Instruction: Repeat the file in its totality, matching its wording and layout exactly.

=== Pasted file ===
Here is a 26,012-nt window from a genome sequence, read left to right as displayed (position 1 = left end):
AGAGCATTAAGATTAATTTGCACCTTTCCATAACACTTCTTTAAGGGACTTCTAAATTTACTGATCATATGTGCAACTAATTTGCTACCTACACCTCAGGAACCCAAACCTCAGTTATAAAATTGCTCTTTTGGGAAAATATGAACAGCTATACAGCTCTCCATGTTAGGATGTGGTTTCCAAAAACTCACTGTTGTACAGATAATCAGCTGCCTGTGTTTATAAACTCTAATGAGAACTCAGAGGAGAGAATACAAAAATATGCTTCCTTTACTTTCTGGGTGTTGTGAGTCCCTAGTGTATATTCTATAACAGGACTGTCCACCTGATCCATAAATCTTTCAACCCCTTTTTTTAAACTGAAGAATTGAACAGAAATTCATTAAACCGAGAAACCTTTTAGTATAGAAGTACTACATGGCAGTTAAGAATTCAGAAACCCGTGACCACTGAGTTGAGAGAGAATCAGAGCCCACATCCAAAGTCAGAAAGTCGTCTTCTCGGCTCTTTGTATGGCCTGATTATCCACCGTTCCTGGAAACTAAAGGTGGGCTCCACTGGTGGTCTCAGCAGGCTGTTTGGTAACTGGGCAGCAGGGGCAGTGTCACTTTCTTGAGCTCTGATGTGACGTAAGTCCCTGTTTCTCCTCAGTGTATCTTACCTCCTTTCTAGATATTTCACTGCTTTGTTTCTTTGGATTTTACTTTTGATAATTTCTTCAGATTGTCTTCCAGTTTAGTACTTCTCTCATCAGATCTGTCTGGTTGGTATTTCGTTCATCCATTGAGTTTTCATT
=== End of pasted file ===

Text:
Here is a 26,012-nt window from a genome sequence, read left to right as displayed (position 1 = left end):
AGAGCATTAAGATTAATTTGCACCTTTCCATAACACTTCTTTAAGGGACTTCTAAATTTACTGATCATATGTGCAACTAATTTGCTACCTACACCTCAGGAACCCAAACCTCAGTTATAAAATTGCTCTTTTGGGAAAATATGAACAGCTATACAGCTCTCCATGTTAGGATGTGGTTTCCAAAAACTCACTGTTGTACAGATAATCAGCTGCCTGTGTTTATAAACTCTAATGAGAACTCAGAGGAGAGAATACAAAAATATGCTTCCTTTACTTTCTGGGTGTTGTGAGTCCCTAGTGTATATTCTATAACAGGACTGTCCACCTGATCCATAAATCTTTCAACCCCTTTTTTTAAACTGAAGAATTGAACAGAAATTCATTAAACCGAGAAACCTTTTAGTATAGAAGTACTACATGGCAGTTAAGAATTCAGAAACCCGTGACCACTGAGTTGAGAGAGAATCAGAGCCCACATCCAAAGTCAGAAAGTCGTCTTCTCGGCTCTTTGTATGGCCTGATTATCCACCGTTCCTGGAAACTAAAGGTGGGCTCCACTGGTGGTCTCAGCAGGCTGTTTGGTAACTGGGCAGCAGGGGCAGTGTCACTTTCTTGAGCTCTGATGTGACGTAAGTCCCTGTTTCTCCTCAGTGTATCTTACCTCCTTTCTAGATATTTCACTGCTTTGTTTCTTTGGATTTTACTTTTGATAATTTCTTCAGATTGTCTTCCAGTTTAGTACTTCTCTCATCAGATCTGTCTGGTTGGTATTTCGTTCATCCATTGAGTTTTCATT